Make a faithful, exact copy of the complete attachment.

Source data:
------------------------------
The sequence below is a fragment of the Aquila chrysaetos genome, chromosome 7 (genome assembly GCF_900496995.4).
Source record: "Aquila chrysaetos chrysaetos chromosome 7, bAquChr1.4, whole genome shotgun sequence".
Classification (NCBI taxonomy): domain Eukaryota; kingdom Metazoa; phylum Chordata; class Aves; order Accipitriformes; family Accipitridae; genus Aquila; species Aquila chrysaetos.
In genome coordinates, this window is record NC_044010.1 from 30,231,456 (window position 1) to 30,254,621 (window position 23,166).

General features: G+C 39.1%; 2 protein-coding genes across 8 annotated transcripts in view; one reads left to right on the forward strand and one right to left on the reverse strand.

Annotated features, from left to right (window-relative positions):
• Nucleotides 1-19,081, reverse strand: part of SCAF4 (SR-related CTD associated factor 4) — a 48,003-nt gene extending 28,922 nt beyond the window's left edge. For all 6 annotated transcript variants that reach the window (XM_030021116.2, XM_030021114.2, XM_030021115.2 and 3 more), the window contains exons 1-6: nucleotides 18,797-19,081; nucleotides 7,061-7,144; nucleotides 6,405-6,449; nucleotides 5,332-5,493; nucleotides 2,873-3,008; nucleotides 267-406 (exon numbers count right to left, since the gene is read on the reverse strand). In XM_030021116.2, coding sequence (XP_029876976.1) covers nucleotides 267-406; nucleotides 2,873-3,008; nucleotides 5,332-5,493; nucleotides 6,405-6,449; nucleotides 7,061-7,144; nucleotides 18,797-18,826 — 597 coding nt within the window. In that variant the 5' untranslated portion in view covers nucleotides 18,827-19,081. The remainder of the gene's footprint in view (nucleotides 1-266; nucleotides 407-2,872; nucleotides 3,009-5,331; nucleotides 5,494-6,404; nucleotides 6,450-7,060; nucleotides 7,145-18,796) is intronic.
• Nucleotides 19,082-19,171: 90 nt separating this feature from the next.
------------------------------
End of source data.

The sequence below is a fragment of the Aquila chrysaetos genome, chromosome 7 (genome assembly GCF_900496995.4).
Source record: "Aquila chrysaetos chrysaetos chromosome 7, bAquChr1.4, whole genome shotgun sequence".
Classification (NCBI taxonomy): domain Eukaryota; kingdom Metazoa; phylum Chordata; class Aves; order Accipitriformes; family Accipitridae; genus Aquila; species Aquila chrysaetos.
In genome coordinates, this window is record NC_044010.1 from 30,231,456 (window position 1) to 30,254,621 (window position 23,166).

General features: G+C 39.1%; 2 protein-coding genes across 8 annotated transcripts in view; one reads left to right on the forward strand and one right to left on the reverse strand.

Annotated features, from left to right (window-relative positions):
• Nucleotides 1-19,081, reverse strand: part of SCAF4 (SR-related CTD associated factor 4) — a 48,003-nt gene extending 28,922 nt beyond the window's left edge. For all 6 annotated transcript variants that reach the window (XM_030021116.2, XM_030021114.2, XM_030021115.2 and 3 more), the window contains exons 1-6: nucleotides 18,797-19,081; nucleotides 7,061-7,144; nucleotides 6,405-6,449; nucleotides 5,332-5,493; nucleotides 2,873-3,008; nucleotides 267-406 (exon numbers count right to left, since the gene is read on the reverse strand). In XM_030021116.2, coding sequence (XP_029876976.1) covers nucleotides 267-406; nucleotides 2,873-3,008; nucleotides 5,332-5,493; nucleotides 6,405-6,449; nucleotides 7,061-7,144; nucleotides 18,797-18,826 — 597 coding nt within the window. In that variant the 5' untranslated portion in view covers nucleotides 18,827-19,081. The remainder of the gene's footprint in view (nucleotides 1-266; nucleotides 407-2,872; nucleotides 3,009-5,331; nucleotides 5,494-6,404; nucleotides 6,450-7,060; nucleotides 7,145-18,796) is intronic.
• Nucleotides 19,082-19,171: 90 nt separating this feature from the next.